Friday, April 14, 2023

Temperatures rising fast March 2023

Monthly Northern Hemisphere Land Temperature Anomaly

Temperatures have been rising fast in March 2023. The image below shows the Monthly Northern Hemisphere Land Temperature Anomaly up to March 2023, with two trends added. The blue trend, based on Jan.1850-Mar.2023 NOAA data, points at a 3°C rise in 2032. The magenta trend, based on Oct.2010-Mar.2023 NOAA data, better reflects variables such as El Niño and sunspots, and illustrates how they could trigger a rise of more than 5°C in 2026. Anomalies are versus 1901-2000 (not versus pre-industrial). 

Could it be possible for the temperature to keep following the magenta trend? Let's have a look at how dire the situation is.

Greenhouse gas concentrations keep rising

Reducing emissions is the right thing to do, even though it comes with loss of the aerosol masking effect, a loss that causes a rise in temperatures, as discussed in an earlier post. Yet, despite pledges by politicians, greenhouse gas concentrations in the atmosphere keep rising, as discussed earlier, such as in this post.
The above image illustrates that carbon dioxide (CO₂) was at a record high at Mauna Loa, Hawaii, in three ways: 
  • Daily Record: CO₂ was 424.83 ppm on April 17, 2023;
  • Weekly Record: Average CO₂ was 422.88 ppm for the week beginning April 9, 2023; and
  • Monthly Record: CO₂ in March 2023 was 421 ppm.
CO₂ typically reaches its annual high in May or June, so these records can be expected to be broken over the next few months. 
[ from earlier post ]

Crucially, methane emissions should be cut. The Clouds Tipping Point, at 1200 ppm CO₂e, could be crossed as early as in 2027 due to forcing caused by the rise in methane alone, and crossing this tipping point on its own could result in a further rise of 8°C. When further forcing than the forcing just from methane is taken into account, this could happen even earlier than in 2027.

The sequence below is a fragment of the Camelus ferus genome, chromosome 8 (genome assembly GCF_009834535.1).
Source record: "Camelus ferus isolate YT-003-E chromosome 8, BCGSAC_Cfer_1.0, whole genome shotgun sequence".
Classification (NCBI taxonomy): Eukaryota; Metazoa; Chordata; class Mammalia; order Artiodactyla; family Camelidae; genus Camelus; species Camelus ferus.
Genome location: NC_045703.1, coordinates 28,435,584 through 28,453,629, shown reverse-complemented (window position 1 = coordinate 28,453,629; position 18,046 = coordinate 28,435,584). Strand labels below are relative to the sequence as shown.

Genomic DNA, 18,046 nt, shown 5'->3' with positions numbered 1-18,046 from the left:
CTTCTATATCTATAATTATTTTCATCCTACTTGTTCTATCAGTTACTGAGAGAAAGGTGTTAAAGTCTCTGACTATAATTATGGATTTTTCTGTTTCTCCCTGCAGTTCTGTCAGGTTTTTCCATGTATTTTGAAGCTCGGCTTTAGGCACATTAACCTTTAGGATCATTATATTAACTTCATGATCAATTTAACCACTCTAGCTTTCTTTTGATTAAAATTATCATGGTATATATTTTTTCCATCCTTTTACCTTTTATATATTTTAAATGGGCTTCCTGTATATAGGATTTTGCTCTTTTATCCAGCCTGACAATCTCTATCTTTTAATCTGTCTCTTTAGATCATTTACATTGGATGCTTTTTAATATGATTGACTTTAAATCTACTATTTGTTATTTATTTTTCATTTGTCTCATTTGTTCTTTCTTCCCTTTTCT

El Niño and further variables

[ click on images to enlarge ]
Meanwhile, we're moving into an El Niño, as illustrated by the image on the right, adapted from NOAA.

Moving from the bottom of a La Niña to the peak of a strong El Niño could make a difference of more than half a degree Celsius, as illustrated by the images below, adapted from NOAA.

NOAA has issued an El Niño Watch, and the range of possibilities toward the end of the year includes a strong El Niño (4 in 10 chance of Niño-3.4 ≥ 1.5°C) to no El Niño (1 in 10 chance).

As illustrated by the image below, the difference in temperature between November 2022 and March 2023 already is about half a degree Celsius and we are not even in an El Niño yet.

El Niño is expected to reach its full strength within a few years, with a maximum possible in 2026.

Furthermore, sunspots look set to reach a high maximum within years, and the 2022 Tonga submarine volcano eruption did add a huge amount of water vapor to the atmosphere, as discussed in an earlier post.

Ocean heat, feedbacks and tipping points

This year (2023), the sea surface temperature (60°S-60°N) has already been above 21°C for 27 days. Such temperatures are unprecedented in the NOAA record that goes back to 1981. The image below shows the difference between all those years. The black line (2023) is as much as 0.3°C hotter than the orange line (2022), and we're only just entering the upcoming El Niño.